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Addiction center finds new space

MIDDLEBURY — The Middlebury Development Review Board last week unanimously agreed to allow the Turning Point Center of Addison County (TPC) to relocate to 54 Creek Road, where it will continue to offer its peer-to-peer support services to people battling substance abuse.
It was just three and a half months ago that the board rejected the center’s proposed move from the Marble Works complex to a single-family home at 91 Court St., a property the panel noted was in the town’s Office-Apartments zone and therefore ineligible to host a social services organization.
So with an August deadline to vacate its 228 Maple St. headquarters, Turning Point Center officials again scoured the Middlebury area for another possible landing spot. They located approximately 2,000 square feet of space to rent within a building at 54 Creek Road that used to house the Gailer School.
“I think it’s going to work out real well,” Turning Point Executive Director Bill Brim said of the new spot, for which the organization will sign a five-year lease. Turning Point will become neighbors with another non-profit social services agency — Addison Community Action/Champlain Valley Office of Economic Opportunity. And Brim added TPC will still be close to downtown, Middlebury’s new recreation facility, and the Addison County Transit Resources bus route.
Brim is currently lining up volunteers to help with the impending cross-town move, which he hopes will be completed by the end of July.
“I am excited about the fact that we finally got this nailed down,” he said.
The Creek Road location features what Brim described as two “good sized” classrooms that will be able to accommodate support group meetings. It also features a social area, and a loft that will accommodate TPC’s administrative offices.
Another positive: 54 Creek Road is ADA-compliant. Brim said access issues have precluded Turning Point Center from using a room in the lower level of 228 Maple.
The Marble Works Partnership plans to refurbish and sell 228 Maple St., according to Brim, who added TPC considered buying it but determined it would not meet the organization’s log-term goals. One of those goals is the creation of a residential facility for folks to transition from addiction to recovery, and then secure permanent housing and jobs. Brim stressed there is no plan for such a facility at or near 54 Creek Road.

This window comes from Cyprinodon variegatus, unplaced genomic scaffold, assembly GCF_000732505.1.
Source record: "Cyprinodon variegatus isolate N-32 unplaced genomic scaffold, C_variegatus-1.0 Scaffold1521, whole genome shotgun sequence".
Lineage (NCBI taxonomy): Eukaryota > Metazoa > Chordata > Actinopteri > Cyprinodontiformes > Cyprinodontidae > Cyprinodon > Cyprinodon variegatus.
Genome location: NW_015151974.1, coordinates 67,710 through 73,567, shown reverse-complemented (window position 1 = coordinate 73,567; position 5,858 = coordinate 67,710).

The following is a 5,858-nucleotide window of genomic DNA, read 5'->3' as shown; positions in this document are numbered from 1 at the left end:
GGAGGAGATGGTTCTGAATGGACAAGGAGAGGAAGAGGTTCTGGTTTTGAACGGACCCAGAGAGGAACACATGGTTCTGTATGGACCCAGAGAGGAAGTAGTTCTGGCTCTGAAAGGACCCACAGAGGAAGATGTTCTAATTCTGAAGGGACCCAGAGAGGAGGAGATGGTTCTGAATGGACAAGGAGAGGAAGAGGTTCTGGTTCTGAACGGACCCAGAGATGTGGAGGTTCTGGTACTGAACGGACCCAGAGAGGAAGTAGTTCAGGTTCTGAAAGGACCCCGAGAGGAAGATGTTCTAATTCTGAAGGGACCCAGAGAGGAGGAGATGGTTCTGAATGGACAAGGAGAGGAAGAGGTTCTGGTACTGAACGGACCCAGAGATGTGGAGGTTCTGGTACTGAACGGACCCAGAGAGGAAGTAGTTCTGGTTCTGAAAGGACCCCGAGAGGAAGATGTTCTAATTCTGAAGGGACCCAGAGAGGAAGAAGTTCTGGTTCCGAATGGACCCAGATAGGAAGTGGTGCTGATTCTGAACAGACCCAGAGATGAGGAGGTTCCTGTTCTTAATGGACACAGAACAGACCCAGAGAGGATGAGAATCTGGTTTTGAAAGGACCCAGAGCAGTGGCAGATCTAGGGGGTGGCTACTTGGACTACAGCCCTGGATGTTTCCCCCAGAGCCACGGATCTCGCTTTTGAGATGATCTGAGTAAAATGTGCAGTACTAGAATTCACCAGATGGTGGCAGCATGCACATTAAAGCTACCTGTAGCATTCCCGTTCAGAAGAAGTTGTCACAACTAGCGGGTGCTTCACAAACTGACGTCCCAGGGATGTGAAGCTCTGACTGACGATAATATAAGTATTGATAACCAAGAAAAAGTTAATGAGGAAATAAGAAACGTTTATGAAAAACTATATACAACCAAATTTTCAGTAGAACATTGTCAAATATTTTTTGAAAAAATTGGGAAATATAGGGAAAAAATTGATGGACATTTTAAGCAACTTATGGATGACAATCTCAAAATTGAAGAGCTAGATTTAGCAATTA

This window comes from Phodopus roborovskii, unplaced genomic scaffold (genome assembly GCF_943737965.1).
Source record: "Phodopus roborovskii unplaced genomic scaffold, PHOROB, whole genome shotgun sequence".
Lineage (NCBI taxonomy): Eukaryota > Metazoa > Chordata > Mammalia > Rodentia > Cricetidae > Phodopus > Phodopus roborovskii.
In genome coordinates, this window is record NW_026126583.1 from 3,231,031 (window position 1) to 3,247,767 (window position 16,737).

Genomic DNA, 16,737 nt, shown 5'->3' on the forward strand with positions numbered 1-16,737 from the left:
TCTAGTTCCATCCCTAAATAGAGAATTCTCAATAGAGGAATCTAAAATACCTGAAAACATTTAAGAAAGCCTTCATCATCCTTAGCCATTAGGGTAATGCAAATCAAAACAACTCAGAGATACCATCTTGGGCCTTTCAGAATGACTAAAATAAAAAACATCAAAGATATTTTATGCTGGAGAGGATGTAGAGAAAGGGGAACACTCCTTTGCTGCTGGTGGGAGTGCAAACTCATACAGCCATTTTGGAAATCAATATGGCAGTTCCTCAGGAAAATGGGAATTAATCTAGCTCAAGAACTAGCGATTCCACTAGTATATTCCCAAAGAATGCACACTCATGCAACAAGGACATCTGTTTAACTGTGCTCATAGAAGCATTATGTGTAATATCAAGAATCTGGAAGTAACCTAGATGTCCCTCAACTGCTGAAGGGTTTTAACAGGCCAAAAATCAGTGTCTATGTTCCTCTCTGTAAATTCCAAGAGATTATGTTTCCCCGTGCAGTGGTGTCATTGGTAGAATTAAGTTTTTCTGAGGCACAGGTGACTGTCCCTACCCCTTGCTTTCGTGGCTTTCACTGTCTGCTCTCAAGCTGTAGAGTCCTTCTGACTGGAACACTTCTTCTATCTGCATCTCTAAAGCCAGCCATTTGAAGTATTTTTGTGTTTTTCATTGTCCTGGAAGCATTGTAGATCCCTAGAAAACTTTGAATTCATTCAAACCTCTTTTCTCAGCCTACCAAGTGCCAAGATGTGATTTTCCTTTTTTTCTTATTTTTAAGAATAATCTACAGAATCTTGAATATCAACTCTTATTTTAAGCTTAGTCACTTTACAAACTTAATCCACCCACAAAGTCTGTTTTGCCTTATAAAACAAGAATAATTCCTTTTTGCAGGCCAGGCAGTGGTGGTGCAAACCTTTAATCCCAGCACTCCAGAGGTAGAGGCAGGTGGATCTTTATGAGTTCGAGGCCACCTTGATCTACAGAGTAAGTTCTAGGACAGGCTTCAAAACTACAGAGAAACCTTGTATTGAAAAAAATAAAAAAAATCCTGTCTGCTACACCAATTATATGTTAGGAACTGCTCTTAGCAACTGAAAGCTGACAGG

“To be a person in recovery, you have to change your life,” Brim said. “Having a space that’s well managed and operated under strict guidelines is very much needed in this county. I would like the community to understand that there is a drug addiction problem here.”
For now, Turning Point officials are simply looking forward to the upcoming move.
“I was getting nervous,” Brim said. “The clock was ticking.”
The Turning Point Center is a member of the Vermont Recovery Network. In addition to peer-to-peer support, the organization dispenses Narcan emergency kits to people in an effort to prevent fatal opioid overdoses. TPC also offers clients a safe, drug-free place to gather and associate.
During 2014, the center received around 1,000 visits per month from addicts or their family members seeking various services, ranging from a willing listener to pointers on how to re-enter the labor market.
Jennifer Murray, Middlebury’s director of planning and zoning, said the DRB’s evaluation of the Turning Point application was made much easier by the fact that 54 Creek Road is in the town’s Village-Residential-Commercial district, in which social service agencies are permitted.
“Brian and Georgianne Valley, Turning Point board members, were instrumental to the process,” Murray added. “They really took the lead on working with this office to identify areas of town that were within the VRC district, where this use is permitted.”
Reporter John Flowers is at [email protected].

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